Why should I be concerned?

Comic "Health Foods. Illness Foods. Death Foods." Inspired by Author Carol Simontacchi, who wondered what the rest of the grocery store is called if one section is called "Health Foods."

We all know that vitamins and minerals are important to our health. We also know that a balanced diet promotes good health. It thus makes sense that deficiencies in our food mean deficiencies in our diet, and therefore pose risks to our health.

The balance of nutrients is subject to subtle changes and a variety of interactions.

On the Issues & Facts page, we outlined the tomato's staggering decline. Why is it such an issue? Let's look at the nutritional values a little closer.

30.7 percent less Vitamin A
Vitamin A is needed to maintain good eyesight, normal sexual reproductive health, and body growth.

16.9 percent less Vitamin C
Vitamin C is "required to prevent a variety of diseases, from scurvy to the common cold, to control stress, to maintain normal arteries, and to help heal cuts and wounds" (Pawlick 6).

61.5 percent less calcium, 9 percent less potassium and 200 percent more sodium (salt)
1. "Sodium (as sodium chloride), has for years been considered the primary factor responsible for high blood pressure" (6). Pawlick then quotes the authors of a college nutrition textbook, Understanding Nutrition, who "note that a high sodium intake can be linked to the amount of calcium in the human body — a factor that may be crucial in the development of osteoporosis" (7). He writes that sodium "appears to have a negative influence on how much calcium is retained by the human body. 'Dietary advice to prevent osteoporosis might suggest eating more calcium-rich foods while eating fewer high-sodium foods,' warn [the authors]" (7).
2. The authors state, "Low potassium may be as significant as high sodium when it comes to blood pressure regulation ... Even when potassium isn't lost, the addition of sodium still lowers the potassium-to-sodium ratio" (7).

Tomatoes only make up part of my diet, so what's the problem?
The problem is tomatoes aren't the only fruit — or vegetable, for that matter — that has lost nutrients. According to Pawlick, everything (conventionally-grown) has lost nutrients — and that means your body isn't getting what it needs. If it's not getting what it needs, it is susceptible to disease.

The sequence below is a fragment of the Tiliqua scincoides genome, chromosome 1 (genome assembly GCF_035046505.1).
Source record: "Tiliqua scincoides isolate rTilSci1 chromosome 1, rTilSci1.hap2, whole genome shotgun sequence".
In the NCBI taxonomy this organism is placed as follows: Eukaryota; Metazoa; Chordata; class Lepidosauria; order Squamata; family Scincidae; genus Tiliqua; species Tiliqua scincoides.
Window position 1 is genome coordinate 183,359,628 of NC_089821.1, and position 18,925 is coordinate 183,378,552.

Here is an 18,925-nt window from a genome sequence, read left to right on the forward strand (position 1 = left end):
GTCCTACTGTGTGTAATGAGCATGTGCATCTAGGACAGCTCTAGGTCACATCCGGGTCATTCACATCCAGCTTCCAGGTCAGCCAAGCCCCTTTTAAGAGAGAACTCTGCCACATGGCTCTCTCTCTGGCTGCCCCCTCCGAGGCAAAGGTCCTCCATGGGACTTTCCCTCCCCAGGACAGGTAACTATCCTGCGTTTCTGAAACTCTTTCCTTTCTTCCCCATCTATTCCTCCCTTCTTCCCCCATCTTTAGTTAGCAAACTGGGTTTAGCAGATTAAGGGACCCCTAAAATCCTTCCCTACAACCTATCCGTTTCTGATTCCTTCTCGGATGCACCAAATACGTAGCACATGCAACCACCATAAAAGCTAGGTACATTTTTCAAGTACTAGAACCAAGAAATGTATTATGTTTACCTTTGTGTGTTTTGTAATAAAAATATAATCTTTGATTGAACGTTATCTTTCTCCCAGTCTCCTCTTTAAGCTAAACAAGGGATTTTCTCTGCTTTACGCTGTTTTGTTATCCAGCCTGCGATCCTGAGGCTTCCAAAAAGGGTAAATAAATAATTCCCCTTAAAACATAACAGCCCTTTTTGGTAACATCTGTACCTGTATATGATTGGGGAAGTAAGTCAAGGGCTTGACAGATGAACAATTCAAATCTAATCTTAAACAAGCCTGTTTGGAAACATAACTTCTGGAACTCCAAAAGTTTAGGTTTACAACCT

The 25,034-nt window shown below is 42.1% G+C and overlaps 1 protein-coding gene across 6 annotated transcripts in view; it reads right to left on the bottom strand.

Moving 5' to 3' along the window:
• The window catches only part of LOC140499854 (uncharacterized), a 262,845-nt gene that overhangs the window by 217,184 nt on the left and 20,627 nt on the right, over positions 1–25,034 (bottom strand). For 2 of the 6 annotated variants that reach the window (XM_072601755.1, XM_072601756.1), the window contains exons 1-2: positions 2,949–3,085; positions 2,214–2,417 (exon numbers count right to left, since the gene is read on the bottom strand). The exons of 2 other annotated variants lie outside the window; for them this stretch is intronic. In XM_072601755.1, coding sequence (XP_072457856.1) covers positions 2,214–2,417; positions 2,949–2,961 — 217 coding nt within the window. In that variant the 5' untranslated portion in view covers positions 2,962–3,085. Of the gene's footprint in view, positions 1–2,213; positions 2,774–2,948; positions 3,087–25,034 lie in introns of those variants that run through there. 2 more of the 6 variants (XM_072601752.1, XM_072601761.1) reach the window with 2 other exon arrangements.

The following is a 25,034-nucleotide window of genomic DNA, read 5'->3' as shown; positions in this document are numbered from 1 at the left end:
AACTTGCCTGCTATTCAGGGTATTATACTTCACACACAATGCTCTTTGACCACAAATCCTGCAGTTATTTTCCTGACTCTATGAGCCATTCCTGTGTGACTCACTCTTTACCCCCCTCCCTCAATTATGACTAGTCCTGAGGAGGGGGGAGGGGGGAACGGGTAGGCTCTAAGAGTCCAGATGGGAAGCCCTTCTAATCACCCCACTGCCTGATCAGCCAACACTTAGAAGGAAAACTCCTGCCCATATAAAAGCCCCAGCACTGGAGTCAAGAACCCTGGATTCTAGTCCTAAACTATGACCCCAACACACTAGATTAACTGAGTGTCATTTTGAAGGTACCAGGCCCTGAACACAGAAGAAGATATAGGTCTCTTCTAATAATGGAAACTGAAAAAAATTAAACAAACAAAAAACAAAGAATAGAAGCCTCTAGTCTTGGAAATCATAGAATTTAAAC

I'll make up for it with nutritional supplements.
Pawlick says otherwise. The body is used to getting its array of nutrients directly through food, so the concentrated and even independent form of vitamins and minerals you may get in supplements isn't absorbed by the body the same way, therefore it is less effective. Not only that, but they cost money, and can be inconvenient.

Why should I take action?

Strength comes in numbers. Julie Cummins writes on Eat Local Challenge: "Here's an inspiring story told by Michael Pollan: The GMO potato was pulled from the market because of consumer pressure. Consumers told McDonalds (and Frito-Lay and other potato chip companies) that they didn't want GMO fries and chips. Since the genetically engineered potatoes weren't better or cheaper, the food giants switched back to conventional potatoes. Without a market, Monsanto stopped selling the GMO potato altogether." By taking action, even in small ways, you can make big changes, especially when other people are involved! And by making these changes, consumers make it clear they want to be informed and to have affordable choices. We also make it clear that we matter! What can you do?
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From Food Fight: The Inside Story of the Food Industry, America's Obesity Crisis & What We Can Do About It; Brownell and Horgen.

"The injustice felt when victims suffer is often a key to mobilizing support for change. ... If there is any possibility for major social action and policy change, scientists cannot force it and health leaders cannot mandate it. The public must demand it. Grassroots calls for change can then join with efforts from the health community, elected officials, and business leaders. For such a movement to occur, people must care.

"Caring occurs when something strikes an emotional nerve and we feel sad, bothered, outraged, or frustrated. Our heart is moved, and we are driven to act.

"Emotions come from human experience, not statistics or numbers.... They come from seeing people suffer. ... we recognize that poor diet and inactivity are major reasons, [and] we are touched as human beings. We want to see the suffering stop" (286).

Food companies respond to threats with spokespeople and lobbyists, and attack critics, "trying to forestall shifting public opinion, and attempting to block proposals for policy change" (289).

Green apples
© Erika Rathje 2006
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